Will cremation be mandatory during a pandemic?
Will families be able to hold traditional funeral services during a pandemic?
Probably not. More than likely, public gatherings will not be allowed, and that would include funerals. Private family funerals will be allowed and everything possible will be done to allow for normal, religious and cultural ceremonies.
With so many deaths, how will people be able to keep track of deceased family members?
The state is working on a web-based computerized system that will address this issue.
How will death certificates be handled?
Most death certificates are already done electronically by funeral homes and doctors/M.E.'s /Coroners. Once funeral homes are overwhelmed by a surge in deaths, the temporary morgues would take over and process the death certificates. Copies of the certificates are available at local county offices.
Will bodies be collected and disposed of in mass graves?
If temporary morgues are required in certain areas of the state, bodies would be collected in non-traditional methods. For instance, the National Guard may be used to collect the dead. If the surge is so great that refrigeration of the dead is not possible, then "temporary" burial may be required. Again, religious and cultural issues will be a factor in this decision. There may be no need for temporary burial if a pandemic strikes during the winter. If that is the case, natural refrigeration would be possible until mortuaries are able to recover and return to normal business.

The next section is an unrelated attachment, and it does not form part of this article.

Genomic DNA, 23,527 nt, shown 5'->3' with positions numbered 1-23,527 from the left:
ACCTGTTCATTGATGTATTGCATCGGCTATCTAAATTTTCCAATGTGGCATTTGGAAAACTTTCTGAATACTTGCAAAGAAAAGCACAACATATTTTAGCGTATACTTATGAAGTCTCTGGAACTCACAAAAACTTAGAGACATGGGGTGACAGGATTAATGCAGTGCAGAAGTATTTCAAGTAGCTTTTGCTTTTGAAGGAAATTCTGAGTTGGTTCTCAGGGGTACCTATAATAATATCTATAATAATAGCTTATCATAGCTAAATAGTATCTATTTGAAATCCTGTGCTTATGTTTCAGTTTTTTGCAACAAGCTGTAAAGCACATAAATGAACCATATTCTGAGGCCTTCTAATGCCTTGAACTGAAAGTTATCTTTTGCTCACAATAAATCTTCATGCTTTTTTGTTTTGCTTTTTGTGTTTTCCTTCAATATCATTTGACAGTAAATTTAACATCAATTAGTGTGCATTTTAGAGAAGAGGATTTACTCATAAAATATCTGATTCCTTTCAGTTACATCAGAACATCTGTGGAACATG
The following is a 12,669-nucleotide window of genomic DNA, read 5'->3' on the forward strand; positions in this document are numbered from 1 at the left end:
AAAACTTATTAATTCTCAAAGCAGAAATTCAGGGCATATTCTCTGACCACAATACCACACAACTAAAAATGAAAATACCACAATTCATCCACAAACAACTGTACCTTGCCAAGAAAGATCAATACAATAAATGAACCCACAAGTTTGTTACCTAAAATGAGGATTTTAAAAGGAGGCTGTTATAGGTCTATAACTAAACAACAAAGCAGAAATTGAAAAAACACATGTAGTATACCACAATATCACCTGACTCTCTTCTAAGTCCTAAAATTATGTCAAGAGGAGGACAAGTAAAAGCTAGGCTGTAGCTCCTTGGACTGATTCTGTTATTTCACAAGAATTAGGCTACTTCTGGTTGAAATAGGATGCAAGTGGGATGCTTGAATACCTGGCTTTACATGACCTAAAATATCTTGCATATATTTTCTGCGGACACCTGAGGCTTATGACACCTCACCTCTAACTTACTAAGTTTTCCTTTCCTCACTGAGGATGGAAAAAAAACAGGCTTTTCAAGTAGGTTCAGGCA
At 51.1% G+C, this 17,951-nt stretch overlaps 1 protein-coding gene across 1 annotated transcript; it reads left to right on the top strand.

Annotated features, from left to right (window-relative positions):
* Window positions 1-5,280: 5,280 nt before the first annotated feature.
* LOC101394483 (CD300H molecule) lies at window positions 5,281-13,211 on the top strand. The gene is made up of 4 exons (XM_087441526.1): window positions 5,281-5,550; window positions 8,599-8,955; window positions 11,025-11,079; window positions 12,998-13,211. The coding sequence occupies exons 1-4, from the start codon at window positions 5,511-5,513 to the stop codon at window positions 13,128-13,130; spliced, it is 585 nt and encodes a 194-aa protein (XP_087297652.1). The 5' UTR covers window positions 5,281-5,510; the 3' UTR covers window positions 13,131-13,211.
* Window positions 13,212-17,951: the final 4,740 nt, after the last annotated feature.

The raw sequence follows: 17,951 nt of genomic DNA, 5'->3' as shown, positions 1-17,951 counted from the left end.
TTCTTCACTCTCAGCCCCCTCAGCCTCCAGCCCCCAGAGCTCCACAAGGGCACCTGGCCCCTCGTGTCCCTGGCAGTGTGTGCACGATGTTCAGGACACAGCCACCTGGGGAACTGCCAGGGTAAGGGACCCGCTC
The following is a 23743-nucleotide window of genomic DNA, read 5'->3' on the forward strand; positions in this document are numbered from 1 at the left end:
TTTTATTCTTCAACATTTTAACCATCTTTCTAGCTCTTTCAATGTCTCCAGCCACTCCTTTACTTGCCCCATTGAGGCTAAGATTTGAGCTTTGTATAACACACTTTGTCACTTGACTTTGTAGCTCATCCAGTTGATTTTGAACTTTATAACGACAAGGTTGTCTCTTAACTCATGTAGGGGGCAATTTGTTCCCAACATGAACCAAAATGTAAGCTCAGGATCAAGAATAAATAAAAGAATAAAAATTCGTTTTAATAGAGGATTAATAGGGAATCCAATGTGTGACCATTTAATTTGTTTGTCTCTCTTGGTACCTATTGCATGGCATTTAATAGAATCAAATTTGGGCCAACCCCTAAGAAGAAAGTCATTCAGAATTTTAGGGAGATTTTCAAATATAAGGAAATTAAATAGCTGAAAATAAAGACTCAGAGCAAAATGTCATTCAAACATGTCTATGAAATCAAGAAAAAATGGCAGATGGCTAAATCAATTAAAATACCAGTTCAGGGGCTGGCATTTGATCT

Is there any planning going on to address the psychological impact on families who may have witnessed the death of (a) loved one(s)?
At this time, the Mortuary Science Section within the Minnesota Department of Health has only considered the impact on the death care industry workers. There may be other state agencies that are working on this.